Scottish Ceramics. Over 630 photographs that showcase items that can now be rightfully attributed to the prolific Scottish potteries. Descriptive chapters include brief histories of the most important potteries and a discussion of the wares. Scottish Ceramics.

Scottish Silver Flatware

Scottish Silver Flatware. Ian Pickford takes a wide ranging look at flatware patterns and, at the same time, discusses in detail flatware makers, stylistic developments, quality, repairs, fakes, forgeries and alterations as well as the marking of flatware. A large part of the book is devoted, in reference form, to the patterns themselves. Silver flatware is highly collectable and this is the standard work of reference. Silver Flatware: English, Irish and Scottish, 1660-1980.

Scottish Birds

Scottish Birds, Culture and tradition. A unique book exploring the wealth of tradition, history and lore about birds in Scotland. Dr Hull describes Scottish Birds as a distillation of a lifetime of looking at birds all over the world and being dissatisfied with what I found in books. The first part of the book tells the story of birds and man in Scotland since the Ice Age, about 10,000 years ago. Dr Hull then lists the 195 species of birds that commonly occur in Scotland. Each has an individual entry, giving scientific, Gaelic and Scottish names and a brief history, along with curious facts and anecdotes from a vast range of records, folktales, statistical accounts and eye-witness reports. Scottish Birds: Culture and Tradition.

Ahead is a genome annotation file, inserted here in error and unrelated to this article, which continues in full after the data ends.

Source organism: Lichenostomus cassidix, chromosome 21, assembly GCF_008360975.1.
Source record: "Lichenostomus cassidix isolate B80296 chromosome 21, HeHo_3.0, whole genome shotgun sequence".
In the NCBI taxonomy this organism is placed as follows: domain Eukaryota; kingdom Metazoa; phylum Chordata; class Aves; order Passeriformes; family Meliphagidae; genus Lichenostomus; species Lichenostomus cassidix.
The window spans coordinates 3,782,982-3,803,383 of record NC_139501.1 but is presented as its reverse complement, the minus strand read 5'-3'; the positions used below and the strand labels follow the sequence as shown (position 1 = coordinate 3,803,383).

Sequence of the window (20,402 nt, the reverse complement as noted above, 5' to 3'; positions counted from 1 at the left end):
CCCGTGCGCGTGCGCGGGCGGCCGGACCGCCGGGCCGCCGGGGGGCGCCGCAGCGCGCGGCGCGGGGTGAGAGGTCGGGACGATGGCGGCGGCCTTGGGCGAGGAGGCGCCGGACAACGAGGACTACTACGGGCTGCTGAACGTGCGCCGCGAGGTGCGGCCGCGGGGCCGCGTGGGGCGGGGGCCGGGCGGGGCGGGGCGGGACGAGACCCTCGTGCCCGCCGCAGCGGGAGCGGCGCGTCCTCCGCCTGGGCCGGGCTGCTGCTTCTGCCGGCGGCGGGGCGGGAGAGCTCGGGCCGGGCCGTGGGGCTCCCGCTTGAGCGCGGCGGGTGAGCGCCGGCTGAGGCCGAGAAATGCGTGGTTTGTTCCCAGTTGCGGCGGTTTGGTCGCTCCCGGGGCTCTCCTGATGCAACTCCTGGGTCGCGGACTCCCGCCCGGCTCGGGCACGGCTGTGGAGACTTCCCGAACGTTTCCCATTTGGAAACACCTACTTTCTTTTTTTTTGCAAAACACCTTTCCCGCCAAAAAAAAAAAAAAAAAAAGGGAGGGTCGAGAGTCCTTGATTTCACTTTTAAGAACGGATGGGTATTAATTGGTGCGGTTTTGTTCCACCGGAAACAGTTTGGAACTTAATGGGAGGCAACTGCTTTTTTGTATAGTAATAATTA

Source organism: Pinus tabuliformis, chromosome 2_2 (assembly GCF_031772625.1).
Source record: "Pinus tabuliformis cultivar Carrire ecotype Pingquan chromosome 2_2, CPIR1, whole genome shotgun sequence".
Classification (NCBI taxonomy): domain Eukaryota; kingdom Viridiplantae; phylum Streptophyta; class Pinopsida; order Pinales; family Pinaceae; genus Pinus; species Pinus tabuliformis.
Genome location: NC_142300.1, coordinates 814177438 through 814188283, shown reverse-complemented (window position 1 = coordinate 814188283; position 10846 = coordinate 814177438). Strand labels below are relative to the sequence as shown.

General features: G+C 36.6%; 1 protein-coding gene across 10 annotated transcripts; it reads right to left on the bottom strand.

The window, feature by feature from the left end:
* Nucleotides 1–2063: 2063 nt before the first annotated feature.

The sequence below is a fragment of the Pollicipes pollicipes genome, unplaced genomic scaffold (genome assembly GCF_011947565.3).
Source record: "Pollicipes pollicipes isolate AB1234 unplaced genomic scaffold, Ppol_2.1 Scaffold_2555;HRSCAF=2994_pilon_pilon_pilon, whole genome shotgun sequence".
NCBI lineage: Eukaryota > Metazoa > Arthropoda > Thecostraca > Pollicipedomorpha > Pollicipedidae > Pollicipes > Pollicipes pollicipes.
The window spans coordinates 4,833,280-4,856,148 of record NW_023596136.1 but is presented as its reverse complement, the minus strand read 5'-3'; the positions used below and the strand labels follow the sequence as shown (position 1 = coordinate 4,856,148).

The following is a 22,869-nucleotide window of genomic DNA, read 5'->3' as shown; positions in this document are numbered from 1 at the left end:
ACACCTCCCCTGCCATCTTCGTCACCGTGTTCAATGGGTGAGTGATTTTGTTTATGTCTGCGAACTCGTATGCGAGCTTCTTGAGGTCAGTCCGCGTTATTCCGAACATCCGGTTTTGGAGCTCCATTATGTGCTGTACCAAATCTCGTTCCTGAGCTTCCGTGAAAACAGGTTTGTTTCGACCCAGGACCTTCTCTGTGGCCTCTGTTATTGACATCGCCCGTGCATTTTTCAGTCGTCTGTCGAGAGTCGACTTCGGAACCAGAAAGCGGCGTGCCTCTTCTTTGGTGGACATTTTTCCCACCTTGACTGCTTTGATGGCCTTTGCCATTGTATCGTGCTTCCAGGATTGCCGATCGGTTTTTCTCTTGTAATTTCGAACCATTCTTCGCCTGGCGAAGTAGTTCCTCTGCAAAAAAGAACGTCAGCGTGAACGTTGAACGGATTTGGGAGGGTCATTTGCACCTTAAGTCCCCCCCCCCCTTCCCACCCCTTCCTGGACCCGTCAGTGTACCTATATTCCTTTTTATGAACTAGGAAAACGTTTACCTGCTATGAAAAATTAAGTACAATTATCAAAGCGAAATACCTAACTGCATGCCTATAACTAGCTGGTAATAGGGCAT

Scottish Heather

Scottish Heather. The purple glow of heather clad hillsides in summer time is one of Scotland's most typical and beautiful sights. No wonder heather has become a well loved national symbol. But heather has not just been part of the landscape. The place of heather in Scottish life has always been important in a variety of ways, ranging from the ordinary to the spectacular, heather besoms swept floors, hardy Highlanders slept on piled heathers and the clan Macdonald rallied in battle to the heather-bound staff. There is also the immemorial secret of heather ale, and the unforgettable taste of heather honey. And why should white heather be seen as lucky? This delightful little book brings you all the secrets of Scottish heather. The Scottish Heather.